I have a dream that one day Americans will judge their candidates on the content of their character and their political positions, rather than on their professed religious beliefs. I have a dream that one day we will have an electorate that doesn’t much care about the private religious views of elected officials, and that politicians won’t make their religious beliefs part of their public campaigns. I have a dream that one day candidates will have the political courage to say that questions about religion are none of the public’s business. However, my dreams might be more difficult to achieve than those of Martin Luther King Jr.
Ideally, whether someone is a Christian, a Muslim, a Jew, or an atheist shouldn’t matter. The important question to ask candidates is if and how their faith would impact their stands on public policy. If a candidate says it would have no effect, then we should just move on to political issues. Whether a politician is religious or not, I expect to hear good rational arguments for supporting an action. Perhaps I expect too much.
Though an atheist, I almost always vote for a professed Christian, not because I’m impressed by their declared God beliefs, but because I usually have no other choice—unless I vote for a third party or write-in candidate who has no chance of winning, and even they are probably religious believers. So if I can find Christians who support evidence-based policy and view the scientific method as an important criterion for drawing conclusions, I vote for them. We have fewer such politicians in my home state of South Carolina than politicians who would like to see “creation science” taught in public school science classes. Whenever a politician claims that God or the Bible tells him how to vote on an issue and what should become public policy, I know he is deluded, and deluded people can’t be counted on to make rational decisions.
We showed how diverse the United States could be when we elected a black Christian as president instead of the usual white Christian. Obama was once an agnostic, but became a Christian in time to run for public office. My South Carolina Governor Nikki Haley was raised a Sikh, but became a Christian in time to enter politics. In her gubernatorial campaign, her website first said, “I believe in the power and grace of Almighty God.” Apparently, that wasn’t good enough for voters and she changed it to, “My faith in Christ has a profound impact on my daily life and I look to Him for guidance with every decision I make.” I suspect that both Obama and Haley are what I call “political Christians,” those who decide to accept the idea that an unwritten requirement for public office is to profess deeply held Christian beliefs.
What can we do when so many politicians feel they must pretend to be religious in order to please an electorate that distrusts atheists?
The good news for atheists, agnostics, humanists, and all secular Americans is the creation of the Freethought Equality Fund, a Political Action Committee (PAC) dedicated to expanding voters’ choices by backing the candidacy of open nontheists to public office. The PAC will support candidates who share our goals of protecting the separation of religion and government and defending the civil liberties of secular Americans.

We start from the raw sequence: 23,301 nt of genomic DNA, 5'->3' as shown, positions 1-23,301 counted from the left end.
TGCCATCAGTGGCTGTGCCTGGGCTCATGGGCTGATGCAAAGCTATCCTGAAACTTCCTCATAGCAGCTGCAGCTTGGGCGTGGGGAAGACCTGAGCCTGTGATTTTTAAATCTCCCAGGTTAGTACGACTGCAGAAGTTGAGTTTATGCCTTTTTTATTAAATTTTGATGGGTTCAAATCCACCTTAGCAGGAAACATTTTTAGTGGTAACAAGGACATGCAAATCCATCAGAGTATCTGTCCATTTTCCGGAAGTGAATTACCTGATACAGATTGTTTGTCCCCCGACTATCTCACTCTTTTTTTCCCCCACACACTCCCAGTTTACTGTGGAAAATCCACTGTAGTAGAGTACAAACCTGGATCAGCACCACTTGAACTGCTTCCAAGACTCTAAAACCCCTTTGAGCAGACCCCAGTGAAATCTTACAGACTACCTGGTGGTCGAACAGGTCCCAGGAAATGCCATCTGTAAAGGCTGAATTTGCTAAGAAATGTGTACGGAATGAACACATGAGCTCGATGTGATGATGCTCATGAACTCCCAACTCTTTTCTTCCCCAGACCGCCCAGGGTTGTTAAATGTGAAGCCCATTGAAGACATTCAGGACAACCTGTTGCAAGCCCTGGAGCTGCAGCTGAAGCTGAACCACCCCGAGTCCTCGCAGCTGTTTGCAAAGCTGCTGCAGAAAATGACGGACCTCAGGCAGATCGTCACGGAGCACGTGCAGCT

But the PAC is not designed to support all open atheists or to withhold support from all religious people. It will support some theists and “closeted” atheists who advocate for our causes. Before issuing an endorsement, the PAC will question viable candidates about their personal and political views on issues where religious belief could influence public policy. Besides advocating for a more secular government, the PAC hopes to dispel the bigoted notion that atheists are “immoral” and lack values. When people see respected atheists and humanists serving in public office, these stereotypes will change. Though atheists and humanists don’t believe in an almighty deity, we do believe in the almighty dollar. We’ve seen evidence of its power and influence in the political process, so it’s not beyond belief.
We have learned from the success of EMILY’s List, a PAC founded in the mid-1980s to help increase representation by women candidates who share the list’s views. We have also learned from the LGBT movement that the most effective way to change public perception is to come out of the closet. Attitudes toward gays changed rapidly when people realized that their friends, neighbors, family members, and even famous people were gay. And so it can be with atheists, including politicians who would like to benefit from our PAC. Interestingly, Congressman Barney Frank came out as gay more than thirty years ago, but didn’t come out as an atheist until he left office.
I’m hoping, but not praying, that someday we will regularly elect acknowledged atheists and humanists to public office, and that the public will be more interested in a candidate’s political ideology than professed theology. Should that day come, the Freethought Equality Fund can happily close their doors, go out of business and declare, “Mission Accomplished.”